Toronto police sex crimes investigators say there are “no grounds” to lay criminal charges against a former RCMP doctor. That’s despite 30 women alleging they were sexually assaulted during mandatory medical exams when hired by the police force in the late 1980s and early 1990s.
“I think it’s a lot of bullshit. I’m in shock,” said Vicki Gravelle, a 911 dispatcher for a regional police force in Ontario, no longer with the RCMP.
Gravelle and two others came forward to CBC News last month, detailing sexual assault allegations against former RCMP doctor John A. Macdougall, saying he inappropriately pinched nipples, conducted invasive vaginal exams without gloves, caressed their legs and pushed his pelvis against their naked backsides as they were told to bend forward during “spinal exams.”
The women complained to the RCMP, Toronto police and the College of Physicians and Surgeons of Ontario at the time, but their concerns went nowhere.
In early 2018, Toronto police reopened their investigation after dozens of women came forward, emboldened by the #MeToo movement, alleging they too were assaulted by Macdougall.
‘No grounds’ for charges
Macdougall retired in 2001. He is now in his mid-80s and lives in a retirement home west of Toronto. According to his lawyer, Macdougall has dementia, suffered near-fatal pneumonia recently and is living with around-the clock care. His family has declined to comment.
But in 1991, when the three women first complained to Ontario’s medical regulator, Macdougall explained he elected to do lengthy breast exams on new recruits in an effort to teach self-examination technique. He was silent on the other allegations of unwanted touching and invasive vaginal exams.
Toronto police on Tuesday told CBC News that they “know that many involved in this case are angry and frustrated.” But they say they have closed the file after review of the 30 women’s statements and are “confident” in their decision not to lay charges.
“Our investigative efforts were unbiased and extended beyond these statements to include a review of documentation, consideration for case law and research into what may have been acceptable medical practice at the time,” said Gray in her statement.
“We had to determine whether or not grounds existed to prove there was a sexual purpose for the actions that took place. Without those grounds, we simply could not lay charges. … We know that many involved in this case are angry and frustrated but, pending any new information that is brought forward, we are confident in the decisions we have made.”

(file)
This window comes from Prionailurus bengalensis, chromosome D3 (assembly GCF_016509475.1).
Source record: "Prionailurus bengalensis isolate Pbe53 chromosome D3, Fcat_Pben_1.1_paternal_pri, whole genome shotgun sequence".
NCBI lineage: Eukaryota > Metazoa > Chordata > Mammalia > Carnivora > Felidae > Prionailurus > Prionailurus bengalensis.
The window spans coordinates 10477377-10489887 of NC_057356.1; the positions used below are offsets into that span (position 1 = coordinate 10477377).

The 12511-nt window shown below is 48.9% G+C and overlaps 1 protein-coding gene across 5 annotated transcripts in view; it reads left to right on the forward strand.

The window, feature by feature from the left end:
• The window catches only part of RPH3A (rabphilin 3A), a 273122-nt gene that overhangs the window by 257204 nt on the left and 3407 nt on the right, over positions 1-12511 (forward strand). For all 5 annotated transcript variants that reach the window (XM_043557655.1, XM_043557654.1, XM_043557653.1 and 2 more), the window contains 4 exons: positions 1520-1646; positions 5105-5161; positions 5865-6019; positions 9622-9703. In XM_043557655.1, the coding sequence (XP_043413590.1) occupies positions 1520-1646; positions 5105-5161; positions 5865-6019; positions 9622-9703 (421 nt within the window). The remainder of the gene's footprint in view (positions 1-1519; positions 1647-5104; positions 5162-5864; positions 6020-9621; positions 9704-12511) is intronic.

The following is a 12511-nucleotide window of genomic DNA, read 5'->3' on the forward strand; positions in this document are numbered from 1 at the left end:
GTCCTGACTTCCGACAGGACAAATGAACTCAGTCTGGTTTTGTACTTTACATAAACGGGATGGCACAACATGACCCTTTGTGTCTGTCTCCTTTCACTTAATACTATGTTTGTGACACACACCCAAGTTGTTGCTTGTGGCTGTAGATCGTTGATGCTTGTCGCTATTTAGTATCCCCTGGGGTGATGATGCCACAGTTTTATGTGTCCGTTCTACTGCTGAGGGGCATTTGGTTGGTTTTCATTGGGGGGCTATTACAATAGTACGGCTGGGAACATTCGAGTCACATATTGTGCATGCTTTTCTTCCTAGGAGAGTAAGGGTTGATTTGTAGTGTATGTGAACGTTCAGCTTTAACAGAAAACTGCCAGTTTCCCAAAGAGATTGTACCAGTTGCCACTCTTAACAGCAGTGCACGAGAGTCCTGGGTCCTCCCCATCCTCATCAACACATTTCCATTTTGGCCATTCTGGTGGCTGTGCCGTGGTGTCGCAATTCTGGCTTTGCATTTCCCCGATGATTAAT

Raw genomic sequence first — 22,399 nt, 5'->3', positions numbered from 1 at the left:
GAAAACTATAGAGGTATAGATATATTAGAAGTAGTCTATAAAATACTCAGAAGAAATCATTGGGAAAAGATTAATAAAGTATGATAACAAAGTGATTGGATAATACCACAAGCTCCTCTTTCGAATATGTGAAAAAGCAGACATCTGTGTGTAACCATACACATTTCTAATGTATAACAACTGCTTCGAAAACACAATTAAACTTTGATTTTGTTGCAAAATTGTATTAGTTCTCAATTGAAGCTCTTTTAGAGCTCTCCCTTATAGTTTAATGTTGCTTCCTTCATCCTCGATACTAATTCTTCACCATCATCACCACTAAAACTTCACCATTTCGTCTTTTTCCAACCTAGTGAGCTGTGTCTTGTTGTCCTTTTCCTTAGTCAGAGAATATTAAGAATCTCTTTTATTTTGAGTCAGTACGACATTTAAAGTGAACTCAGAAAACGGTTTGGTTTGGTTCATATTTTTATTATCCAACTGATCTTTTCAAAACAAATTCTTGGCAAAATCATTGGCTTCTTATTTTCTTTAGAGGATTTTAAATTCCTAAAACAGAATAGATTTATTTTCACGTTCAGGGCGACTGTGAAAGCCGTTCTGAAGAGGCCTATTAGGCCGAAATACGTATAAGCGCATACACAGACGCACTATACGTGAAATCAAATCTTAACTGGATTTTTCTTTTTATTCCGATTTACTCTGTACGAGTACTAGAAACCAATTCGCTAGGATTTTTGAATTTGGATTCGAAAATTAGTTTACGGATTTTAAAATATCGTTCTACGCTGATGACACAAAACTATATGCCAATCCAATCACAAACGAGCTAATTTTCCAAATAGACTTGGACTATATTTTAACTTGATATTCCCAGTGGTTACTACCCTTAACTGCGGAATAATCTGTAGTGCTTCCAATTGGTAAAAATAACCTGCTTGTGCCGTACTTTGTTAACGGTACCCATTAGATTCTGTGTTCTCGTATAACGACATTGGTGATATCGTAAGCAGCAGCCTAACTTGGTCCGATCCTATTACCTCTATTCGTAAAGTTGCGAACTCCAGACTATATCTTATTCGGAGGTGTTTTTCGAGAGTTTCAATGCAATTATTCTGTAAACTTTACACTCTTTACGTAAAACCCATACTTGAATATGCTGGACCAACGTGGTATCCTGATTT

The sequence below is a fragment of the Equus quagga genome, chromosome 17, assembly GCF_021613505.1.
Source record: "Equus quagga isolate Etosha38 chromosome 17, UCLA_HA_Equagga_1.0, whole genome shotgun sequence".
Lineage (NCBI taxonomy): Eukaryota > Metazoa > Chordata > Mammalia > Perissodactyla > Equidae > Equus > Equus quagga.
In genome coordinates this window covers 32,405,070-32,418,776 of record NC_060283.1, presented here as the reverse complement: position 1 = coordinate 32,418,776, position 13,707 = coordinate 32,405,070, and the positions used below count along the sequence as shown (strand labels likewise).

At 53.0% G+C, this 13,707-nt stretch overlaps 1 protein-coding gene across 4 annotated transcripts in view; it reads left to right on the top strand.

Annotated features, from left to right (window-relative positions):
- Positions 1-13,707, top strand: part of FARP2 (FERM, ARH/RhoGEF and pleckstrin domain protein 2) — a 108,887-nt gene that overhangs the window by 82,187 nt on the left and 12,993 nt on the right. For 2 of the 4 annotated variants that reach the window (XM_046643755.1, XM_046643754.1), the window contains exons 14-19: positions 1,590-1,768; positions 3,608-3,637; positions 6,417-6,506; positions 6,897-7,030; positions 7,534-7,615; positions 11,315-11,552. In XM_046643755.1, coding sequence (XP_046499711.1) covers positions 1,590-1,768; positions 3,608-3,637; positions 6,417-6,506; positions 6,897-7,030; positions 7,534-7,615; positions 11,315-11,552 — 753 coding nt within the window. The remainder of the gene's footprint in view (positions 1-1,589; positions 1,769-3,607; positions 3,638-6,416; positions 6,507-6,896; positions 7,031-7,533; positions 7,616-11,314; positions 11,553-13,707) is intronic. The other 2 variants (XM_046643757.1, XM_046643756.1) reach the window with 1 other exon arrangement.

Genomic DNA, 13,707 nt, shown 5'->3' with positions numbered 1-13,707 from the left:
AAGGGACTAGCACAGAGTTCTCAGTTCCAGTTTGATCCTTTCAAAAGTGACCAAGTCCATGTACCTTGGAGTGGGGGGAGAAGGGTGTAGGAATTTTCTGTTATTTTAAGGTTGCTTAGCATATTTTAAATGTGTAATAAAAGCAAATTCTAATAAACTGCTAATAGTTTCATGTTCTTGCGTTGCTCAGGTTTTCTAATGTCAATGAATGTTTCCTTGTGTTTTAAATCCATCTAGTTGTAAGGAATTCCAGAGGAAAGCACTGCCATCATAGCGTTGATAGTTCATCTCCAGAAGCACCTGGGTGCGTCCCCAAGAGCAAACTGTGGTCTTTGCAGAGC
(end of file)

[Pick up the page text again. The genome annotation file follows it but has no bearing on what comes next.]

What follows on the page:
‘I am flabbergasted’
Sylvie Corriveau, one of the three women to complain about Macdougall in the 1990s, says she is “disillusioned” by the Toronto police decision.
“You have 30-odd strangers stating the same thing, and the doctor’s word means more,” said Corriveau, a senior RCMP employee based in Ottawa. “Many of the victims are still serving peace officers, do their sworn statements not mean anything?”
She flatly rejects that Macdougall’s actions were in any way legitimate and maintains he was seeking sexual gratification during her exam.
Gravelle says she can’t understand why Macdougall’s medical training has any bearing on the allegations by the 30 complainants. “I don’t understand what any of that has to do with anything. If he’s archaically been trained … it’s still inappropriate behaviour, conducted to a woman in an office, behind closed doors in secret, and still under the threat: “You do this or I’m going to have your job.”
Complaint filed against Toronto police
Helen Henderson, who received compensation last month from an RCMP class action fund for abuse victims based on her encounter with Macdougall, says she is enraged Toronto police will not lay criminal charges.
She’s filed a formal complaint with the Office of the Independent Police Review Director demanding a review of the Toronto police investigation.
“They didn’t do their job,” Henderson says.
Another woman, Laurel Hodder, describes the Toronto police decision as “devastating.” She is pressing ahead with her own lawsuit against Macdougall and the RCMP. Hodder was sent to see Macdougall despite senior brass being aware of complaints against the doctor.
“It makes you feel like you don’t matter,” said Hodder.